So, we note some cringe-worthy corporate-speak but some flying experience as well, since he qualified as a flying instructor in 1990. He’s also been active in resurrecting the Ruatoria Aero Club and airfield. GA stakeholders are looking forward to hearing from Mr Maru.

Janine Hearn, the Deputy Chief Executive Aviation Safety, also comes from a Human Resources background after spending time as GM, People and Culture with the Mid-Central District Health Board and before that, GM, Human Resources at Worksafe.

One might be forgiven for believing that the Authority is now being driven almost exclusively by an HR-orientated executive structure. (And what an odious term is Human Resources; humans are sentient beings, not commodities.) There is scant evidence of in-depth aviation experience among the recent senior appointees.

Can we nevertheless hope for a leaner, lighter, better-balanced aviation administration that manages its affairs more efficiently and takes much better care of its core customers? Dare we hope for a less authoritarian, made-to-measure, radically reformed and perhaps renamed Civil Aviation Administration of New Zealand?  Less dictatorial, more all-encompassing, less bureaucratic, more friendly?

Only time will tell whether any meaningful changes occur with the relationship the CAA has with its GA clients.

But there is room for a smidgeon of optimism.

CAA Acting Director Turner greeted the damning report on her Authority’s “culture” with much aspirational talk, which amounted to a promise of internal change and eventually closer relationships with the “stakeholders”.

So we thought it might be a good time to resurrect the ancient idea (abandoned decades ago by the CAA and resisted by it ever since) of the Client Satisfaction Survey.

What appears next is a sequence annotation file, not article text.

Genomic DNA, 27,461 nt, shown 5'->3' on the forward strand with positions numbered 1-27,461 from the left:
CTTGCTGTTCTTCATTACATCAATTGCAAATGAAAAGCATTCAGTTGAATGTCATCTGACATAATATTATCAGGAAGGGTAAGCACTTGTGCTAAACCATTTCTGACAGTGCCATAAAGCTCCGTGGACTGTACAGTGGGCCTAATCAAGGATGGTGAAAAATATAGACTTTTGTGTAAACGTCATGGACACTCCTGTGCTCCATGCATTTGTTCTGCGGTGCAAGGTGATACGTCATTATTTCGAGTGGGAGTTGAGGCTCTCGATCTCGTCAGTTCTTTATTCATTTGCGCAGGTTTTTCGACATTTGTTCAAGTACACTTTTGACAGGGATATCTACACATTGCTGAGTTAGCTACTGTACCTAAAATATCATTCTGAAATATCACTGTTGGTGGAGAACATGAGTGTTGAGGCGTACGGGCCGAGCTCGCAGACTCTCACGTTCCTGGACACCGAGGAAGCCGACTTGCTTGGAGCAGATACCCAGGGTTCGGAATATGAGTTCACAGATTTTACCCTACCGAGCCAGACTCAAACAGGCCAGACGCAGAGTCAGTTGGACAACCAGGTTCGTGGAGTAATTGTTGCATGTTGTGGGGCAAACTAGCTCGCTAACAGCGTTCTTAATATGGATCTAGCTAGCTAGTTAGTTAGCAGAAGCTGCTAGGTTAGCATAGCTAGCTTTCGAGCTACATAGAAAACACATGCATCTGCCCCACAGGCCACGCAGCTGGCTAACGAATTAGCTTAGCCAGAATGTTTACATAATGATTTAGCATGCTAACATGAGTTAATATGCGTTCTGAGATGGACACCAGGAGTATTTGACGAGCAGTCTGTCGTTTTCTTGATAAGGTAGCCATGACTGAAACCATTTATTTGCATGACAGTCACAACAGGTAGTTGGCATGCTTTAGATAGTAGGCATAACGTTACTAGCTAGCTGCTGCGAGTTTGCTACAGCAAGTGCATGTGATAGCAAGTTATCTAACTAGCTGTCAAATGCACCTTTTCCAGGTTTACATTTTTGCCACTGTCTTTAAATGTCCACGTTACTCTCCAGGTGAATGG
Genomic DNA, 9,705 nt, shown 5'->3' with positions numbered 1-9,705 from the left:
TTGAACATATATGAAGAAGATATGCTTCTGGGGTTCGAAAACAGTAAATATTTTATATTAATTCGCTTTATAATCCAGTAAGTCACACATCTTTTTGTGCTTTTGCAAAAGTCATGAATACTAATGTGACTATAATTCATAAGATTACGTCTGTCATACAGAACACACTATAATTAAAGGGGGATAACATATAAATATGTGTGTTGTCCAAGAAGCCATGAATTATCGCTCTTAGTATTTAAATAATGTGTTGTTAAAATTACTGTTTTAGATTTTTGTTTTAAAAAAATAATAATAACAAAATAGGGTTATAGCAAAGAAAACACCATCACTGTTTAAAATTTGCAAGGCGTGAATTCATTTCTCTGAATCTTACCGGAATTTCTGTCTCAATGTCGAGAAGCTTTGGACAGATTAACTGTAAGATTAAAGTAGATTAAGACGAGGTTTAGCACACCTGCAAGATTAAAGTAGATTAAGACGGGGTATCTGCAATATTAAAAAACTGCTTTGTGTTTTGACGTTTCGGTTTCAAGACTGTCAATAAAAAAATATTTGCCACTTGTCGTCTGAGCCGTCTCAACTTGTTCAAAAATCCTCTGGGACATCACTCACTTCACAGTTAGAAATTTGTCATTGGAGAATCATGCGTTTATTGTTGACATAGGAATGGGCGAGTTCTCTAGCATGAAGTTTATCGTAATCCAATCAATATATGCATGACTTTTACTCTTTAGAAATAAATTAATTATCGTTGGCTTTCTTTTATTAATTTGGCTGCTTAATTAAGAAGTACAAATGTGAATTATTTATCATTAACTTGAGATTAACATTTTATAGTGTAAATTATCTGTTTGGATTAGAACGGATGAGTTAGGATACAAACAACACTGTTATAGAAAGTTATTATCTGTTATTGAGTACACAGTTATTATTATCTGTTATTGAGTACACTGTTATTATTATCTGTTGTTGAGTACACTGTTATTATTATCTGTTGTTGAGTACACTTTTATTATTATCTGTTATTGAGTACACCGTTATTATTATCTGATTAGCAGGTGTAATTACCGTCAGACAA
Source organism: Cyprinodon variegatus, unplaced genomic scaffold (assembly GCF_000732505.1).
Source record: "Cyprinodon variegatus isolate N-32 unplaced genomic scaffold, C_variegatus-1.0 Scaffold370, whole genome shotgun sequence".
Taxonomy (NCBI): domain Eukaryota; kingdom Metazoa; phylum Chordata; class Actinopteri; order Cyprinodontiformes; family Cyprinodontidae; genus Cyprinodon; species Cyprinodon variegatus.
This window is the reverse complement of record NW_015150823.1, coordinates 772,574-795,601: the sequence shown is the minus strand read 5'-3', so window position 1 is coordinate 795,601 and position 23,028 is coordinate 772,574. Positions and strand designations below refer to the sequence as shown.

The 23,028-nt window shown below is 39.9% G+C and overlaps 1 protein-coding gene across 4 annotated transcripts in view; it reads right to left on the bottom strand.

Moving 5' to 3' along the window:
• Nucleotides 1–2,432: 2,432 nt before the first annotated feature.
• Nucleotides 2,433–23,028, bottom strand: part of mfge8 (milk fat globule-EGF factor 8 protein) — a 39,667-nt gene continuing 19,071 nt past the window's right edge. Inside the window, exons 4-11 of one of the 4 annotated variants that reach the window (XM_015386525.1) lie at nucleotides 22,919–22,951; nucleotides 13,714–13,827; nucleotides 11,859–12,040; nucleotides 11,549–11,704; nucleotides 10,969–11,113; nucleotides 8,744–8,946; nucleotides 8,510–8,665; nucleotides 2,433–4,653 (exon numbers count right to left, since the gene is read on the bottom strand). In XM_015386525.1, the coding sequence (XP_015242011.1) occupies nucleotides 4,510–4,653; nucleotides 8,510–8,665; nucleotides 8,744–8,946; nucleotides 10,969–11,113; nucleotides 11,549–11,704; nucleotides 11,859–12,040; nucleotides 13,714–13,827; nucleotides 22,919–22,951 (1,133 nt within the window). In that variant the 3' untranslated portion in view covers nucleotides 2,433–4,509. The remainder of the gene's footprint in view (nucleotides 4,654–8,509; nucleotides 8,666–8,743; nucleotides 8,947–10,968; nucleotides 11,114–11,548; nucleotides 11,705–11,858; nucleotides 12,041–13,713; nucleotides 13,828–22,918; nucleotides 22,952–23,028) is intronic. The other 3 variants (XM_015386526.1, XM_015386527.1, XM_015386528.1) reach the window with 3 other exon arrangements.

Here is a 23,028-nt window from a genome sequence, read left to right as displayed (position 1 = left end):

Bright-eyed and ever the optimist, GAA co-principal Des Lines wrote to Board Chairperson Janice Fredric about this back in early March, providing her with the detailed background to this issue. He told her:

“The GAA has always believed that client satisfaction survey findings should become an important part of the CAA’s business planning, highlighting areas where it is doing well, as well as those that need to be focused on and improved.

“A client feedback system also provides valuable information to not only the CAA Board, but also senior managers can use it to gauge the performance and effectiveness of the departments they administer”.

But, Lines said, the CAA had refused to consider such a survey, so the GAA went ahead and conducted its own. The results were conveyed to the then Chairman, Nigel Gould, who merely dismissed them as “inconsequential”.

The disdain with which Gould ignored the opinions of hundreds of GA operators was later mirrored by the arrogance with which he treated CAA whistleblowing staff. This was too much for his Minister, and that was the end of Mr Gould’s sorry chairmanship.

Janice Fredric: Closer engagement with operators is ‘a key focus’

Des Lines concluded his letter to Ms Fredric by saying:

“We note that in the intervening period, the previous Chairman and his Deputy have since left the Authority. The new CAA Board is hopefully working under a more enlightened and responsible leadership.

“We now formally request that the Board gives full and earnest consideration to instructing the Chief Executive to re-introduce client satisfaction surveys on a triennial basis. We cannot accept that the cost of a client satisfaction survey or a lack of staff resources would be valid reasons for not carrying out such a survey.”

The answer was a very long time coming, but we have now been told by Ms Fredric that the CAA’s leadership team is seriously considering the re-introduction of client satisfaction surveys. Along with that, there was a conciliatory acknowledgment that relationships with aviation participants have been fraught at times and that a closer engagement with stakeholders is a key focus of the Board and the leadership team.

Is there cause for optimism? Is this an indication of the more enlightened, progressive and responsible leadership we hoped for?

Once again, only time will tell.